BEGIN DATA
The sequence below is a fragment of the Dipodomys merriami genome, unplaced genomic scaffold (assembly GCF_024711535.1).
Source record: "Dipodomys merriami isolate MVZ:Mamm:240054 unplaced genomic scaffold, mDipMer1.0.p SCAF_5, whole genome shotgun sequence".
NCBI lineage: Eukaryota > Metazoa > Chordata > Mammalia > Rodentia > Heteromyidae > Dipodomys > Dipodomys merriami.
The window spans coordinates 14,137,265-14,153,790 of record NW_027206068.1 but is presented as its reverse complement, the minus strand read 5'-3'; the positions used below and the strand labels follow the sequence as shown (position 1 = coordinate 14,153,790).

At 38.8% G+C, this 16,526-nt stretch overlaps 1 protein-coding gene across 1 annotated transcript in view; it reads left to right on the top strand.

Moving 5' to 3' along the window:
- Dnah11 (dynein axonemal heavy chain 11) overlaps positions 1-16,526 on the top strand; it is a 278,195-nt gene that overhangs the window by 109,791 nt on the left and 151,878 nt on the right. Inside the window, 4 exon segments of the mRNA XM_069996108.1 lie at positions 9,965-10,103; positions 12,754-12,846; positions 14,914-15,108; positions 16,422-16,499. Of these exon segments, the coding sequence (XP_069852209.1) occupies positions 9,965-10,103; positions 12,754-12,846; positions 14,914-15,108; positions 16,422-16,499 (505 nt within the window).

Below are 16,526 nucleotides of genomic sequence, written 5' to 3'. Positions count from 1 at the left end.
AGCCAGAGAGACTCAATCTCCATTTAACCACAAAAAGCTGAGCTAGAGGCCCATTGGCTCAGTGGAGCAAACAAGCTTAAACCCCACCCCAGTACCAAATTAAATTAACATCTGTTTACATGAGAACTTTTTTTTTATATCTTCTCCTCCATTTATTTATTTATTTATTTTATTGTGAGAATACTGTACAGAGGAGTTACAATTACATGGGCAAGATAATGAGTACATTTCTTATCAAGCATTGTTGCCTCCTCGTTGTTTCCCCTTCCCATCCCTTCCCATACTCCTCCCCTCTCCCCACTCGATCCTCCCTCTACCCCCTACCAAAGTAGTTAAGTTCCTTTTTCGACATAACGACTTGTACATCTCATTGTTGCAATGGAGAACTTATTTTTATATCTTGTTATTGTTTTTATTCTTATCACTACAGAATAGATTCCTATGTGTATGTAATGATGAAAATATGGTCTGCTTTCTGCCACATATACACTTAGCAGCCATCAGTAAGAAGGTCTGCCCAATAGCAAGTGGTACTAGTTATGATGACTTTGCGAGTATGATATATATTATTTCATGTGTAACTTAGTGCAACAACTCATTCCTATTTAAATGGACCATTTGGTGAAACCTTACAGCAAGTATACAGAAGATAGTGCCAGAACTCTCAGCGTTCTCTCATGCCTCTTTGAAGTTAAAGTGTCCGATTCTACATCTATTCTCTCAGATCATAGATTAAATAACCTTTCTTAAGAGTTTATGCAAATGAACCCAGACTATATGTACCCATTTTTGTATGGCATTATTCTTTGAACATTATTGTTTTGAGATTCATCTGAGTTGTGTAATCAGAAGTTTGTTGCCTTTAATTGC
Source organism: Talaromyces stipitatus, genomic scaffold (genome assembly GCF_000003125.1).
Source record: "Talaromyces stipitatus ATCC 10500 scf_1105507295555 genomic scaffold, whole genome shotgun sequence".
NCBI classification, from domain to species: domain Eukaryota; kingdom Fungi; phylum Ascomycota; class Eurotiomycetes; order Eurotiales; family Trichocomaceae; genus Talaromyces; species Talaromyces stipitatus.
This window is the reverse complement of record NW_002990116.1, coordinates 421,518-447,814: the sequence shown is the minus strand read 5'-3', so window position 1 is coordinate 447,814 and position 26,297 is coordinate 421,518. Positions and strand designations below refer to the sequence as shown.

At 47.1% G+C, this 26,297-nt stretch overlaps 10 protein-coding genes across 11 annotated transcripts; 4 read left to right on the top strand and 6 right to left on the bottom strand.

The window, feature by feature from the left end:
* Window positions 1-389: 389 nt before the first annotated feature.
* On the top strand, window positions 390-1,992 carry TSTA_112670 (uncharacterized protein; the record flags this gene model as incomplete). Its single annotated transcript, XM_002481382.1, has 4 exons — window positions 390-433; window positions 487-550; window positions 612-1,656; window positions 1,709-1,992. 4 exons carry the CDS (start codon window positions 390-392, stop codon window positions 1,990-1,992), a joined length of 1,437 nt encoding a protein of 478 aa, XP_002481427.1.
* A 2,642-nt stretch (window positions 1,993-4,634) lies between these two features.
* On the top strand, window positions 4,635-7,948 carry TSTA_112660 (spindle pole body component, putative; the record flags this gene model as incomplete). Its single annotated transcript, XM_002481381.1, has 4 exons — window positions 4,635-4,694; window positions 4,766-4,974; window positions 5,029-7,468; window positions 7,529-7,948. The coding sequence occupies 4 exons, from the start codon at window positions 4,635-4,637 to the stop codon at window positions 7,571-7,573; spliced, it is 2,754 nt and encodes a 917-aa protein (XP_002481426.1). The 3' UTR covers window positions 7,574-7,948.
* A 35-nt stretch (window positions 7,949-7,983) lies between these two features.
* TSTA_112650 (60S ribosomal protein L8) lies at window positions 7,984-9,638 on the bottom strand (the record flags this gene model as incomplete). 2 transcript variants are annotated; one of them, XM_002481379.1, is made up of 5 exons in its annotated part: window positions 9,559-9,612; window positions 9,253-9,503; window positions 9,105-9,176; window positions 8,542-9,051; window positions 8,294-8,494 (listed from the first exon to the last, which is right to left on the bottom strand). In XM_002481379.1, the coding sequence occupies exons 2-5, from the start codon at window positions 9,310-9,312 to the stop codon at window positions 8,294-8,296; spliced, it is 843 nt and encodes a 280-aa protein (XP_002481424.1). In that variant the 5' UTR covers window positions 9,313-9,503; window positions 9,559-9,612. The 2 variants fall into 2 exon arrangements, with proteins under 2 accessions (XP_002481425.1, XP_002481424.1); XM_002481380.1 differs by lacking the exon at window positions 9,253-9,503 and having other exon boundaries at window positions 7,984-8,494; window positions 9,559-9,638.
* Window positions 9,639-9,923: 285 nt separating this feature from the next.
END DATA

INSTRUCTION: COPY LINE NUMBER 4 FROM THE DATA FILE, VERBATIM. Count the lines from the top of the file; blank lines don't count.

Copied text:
The window spans coordinates 14,137,265-14,153,790 of record NW_027206068.1 but is presented as its reverse complement, the minus strand read 5'-3'; the positions used below and the strand labels follow the sequence as shown (position 1 = coordinate 14,153,790).